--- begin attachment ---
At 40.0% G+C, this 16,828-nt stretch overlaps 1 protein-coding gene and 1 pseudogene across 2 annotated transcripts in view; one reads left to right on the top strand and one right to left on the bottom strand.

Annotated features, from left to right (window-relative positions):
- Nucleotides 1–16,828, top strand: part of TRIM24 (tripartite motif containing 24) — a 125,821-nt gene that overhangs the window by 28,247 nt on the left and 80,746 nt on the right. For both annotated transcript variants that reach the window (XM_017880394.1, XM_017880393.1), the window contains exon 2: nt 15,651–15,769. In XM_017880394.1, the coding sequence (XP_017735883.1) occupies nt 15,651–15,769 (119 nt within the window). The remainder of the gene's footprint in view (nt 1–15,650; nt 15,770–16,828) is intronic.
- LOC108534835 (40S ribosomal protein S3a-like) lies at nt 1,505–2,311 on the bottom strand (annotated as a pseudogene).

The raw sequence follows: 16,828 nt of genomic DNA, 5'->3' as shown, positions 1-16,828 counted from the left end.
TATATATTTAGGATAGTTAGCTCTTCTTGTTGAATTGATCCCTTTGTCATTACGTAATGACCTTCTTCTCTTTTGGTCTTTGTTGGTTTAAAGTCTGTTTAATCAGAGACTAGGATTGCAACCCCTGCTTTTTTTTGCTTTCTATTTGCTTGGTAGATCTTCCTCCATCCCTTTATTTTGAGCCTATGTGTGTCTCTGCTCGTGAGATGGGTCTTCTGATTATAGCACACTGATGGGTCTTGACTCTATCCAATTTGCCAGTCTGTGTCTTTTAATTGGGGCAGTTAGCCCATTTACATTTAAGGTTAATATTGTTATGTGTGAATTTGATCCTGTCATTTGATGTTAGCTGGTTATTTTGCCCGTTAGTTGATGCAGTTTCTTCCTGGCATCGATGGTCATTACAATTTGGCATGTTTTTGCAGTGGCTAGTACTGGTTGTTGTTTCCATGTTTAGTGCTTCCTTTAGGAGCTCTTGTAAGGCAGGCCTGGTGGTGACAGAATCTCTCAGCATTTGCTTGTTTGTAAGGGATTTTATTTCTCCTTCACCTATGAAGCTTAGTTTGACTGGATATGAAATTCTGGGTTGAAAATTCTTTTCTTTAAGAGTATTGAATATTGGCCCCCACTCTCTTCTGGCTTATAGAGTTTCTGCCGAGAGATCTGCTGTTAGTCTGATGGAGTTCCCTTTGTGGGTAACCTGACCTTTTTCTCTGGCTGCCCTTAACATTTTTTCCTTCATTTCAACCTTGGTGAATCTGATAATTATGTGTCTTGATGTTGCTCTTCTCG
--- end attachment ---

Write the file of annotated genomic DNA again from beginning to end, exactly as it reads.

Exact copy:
At 40.0% G+C, this 16,828-nt stretch overlaps 1 protein-coding gene and 1 pseudogene across 2 annotated transcripts in view; one reads left to right on the top strand and one right to left on the bottom strand.

Annotated features, from left to right (window-relative positions):
- Nucleotides 1–16,828, top strand: part of TRIM24 (tripartite motif containing 24) — a 125,821-nt gene that overhangs the window by 28,247 nt on the left and 80,746 nt on the right. For both annotated transcript variants that reach the window (XM_017880394.1, XM_017880393.1), the window contains exon 2: nt 15,651–15,769. In XM_017880394.1, the coding sequence (XP_017735883.1) occupies nt 15,651–15,769 (119 nt within the window). The remainder of the gene's footprint in view (nt 1–15,650; nt 15,770–16,828) is intronic.
- LOC108534835 (40S ribosomal protein S3a-like) lies at nt 1,505–2,311 on the bottom strand (annotated as a pseudogene).

The raw sequence follows: 16,828 nt of genomic DNA, 5'->3' as shown, positions 1-16,828 counted from the left end.
TATATATTTAGGATAGTTAGCTCTTCTTGTTGAATTGATCCCTTTGTCATTACGTAATGACCTTCTTCTCTTTTGGTCTTTGTTGGTTTAAAGTCTGTTTAATCAGAGACTAGGATTGCAACCCCTGCTTTTTTTTGCTTTCTATTTGCTTGGTAGATCTTCCTCCATCCCTTTATTTTGAGCCTATGTGTGTCTCTGCTCGTGAGATGGGTCTTCTGATTATAGCACACTGATGGGTCTTGACTCTATCCAATTTGCCAGTCTGTGTCTTTTAATTGGGGCAGTTAGCCCATTTACATTTAAGGTTAATATTGTTATGTGTGAATTTGATCCTGTCATTTGATGTTAGCTGGTTATTTTGCCCGTTAGTTGATGCAGTTTCTTCCTGGCATCGATGGTCATTACAATTTGGCATGTTTTTGCAGTGGCTAGTACTGGTTGTTGTTTCCATGTTTAGTGCTTCCTTTAGGAGCTCTTGTAAGGCAGGCCTGGTGGTGACAGAATCTCTCAGCATTTGCTTGTTTGTAAGGGATTTTATTTCTCCTTCACCTATGAAGCTTAGTTTGACTGGATATGAAATTCTGGGTTGAAAATTCTTTTCTTTAAGAGTATTGAATATTGGCCCCCACTCTCTTCTGGCTTATAGAGTTTCTGCCGAGAGATCTGCTGTTAGTCTGATGGAGTTCCCTTTGTGGGTAACCTGACCTTTTTCTCTGGCTGCCCTTAACATTTTTTCCTTCATTTCAACCTTGGTGAATCTGATAATTATGTGTCTTGATGTTGCTCTTCTCG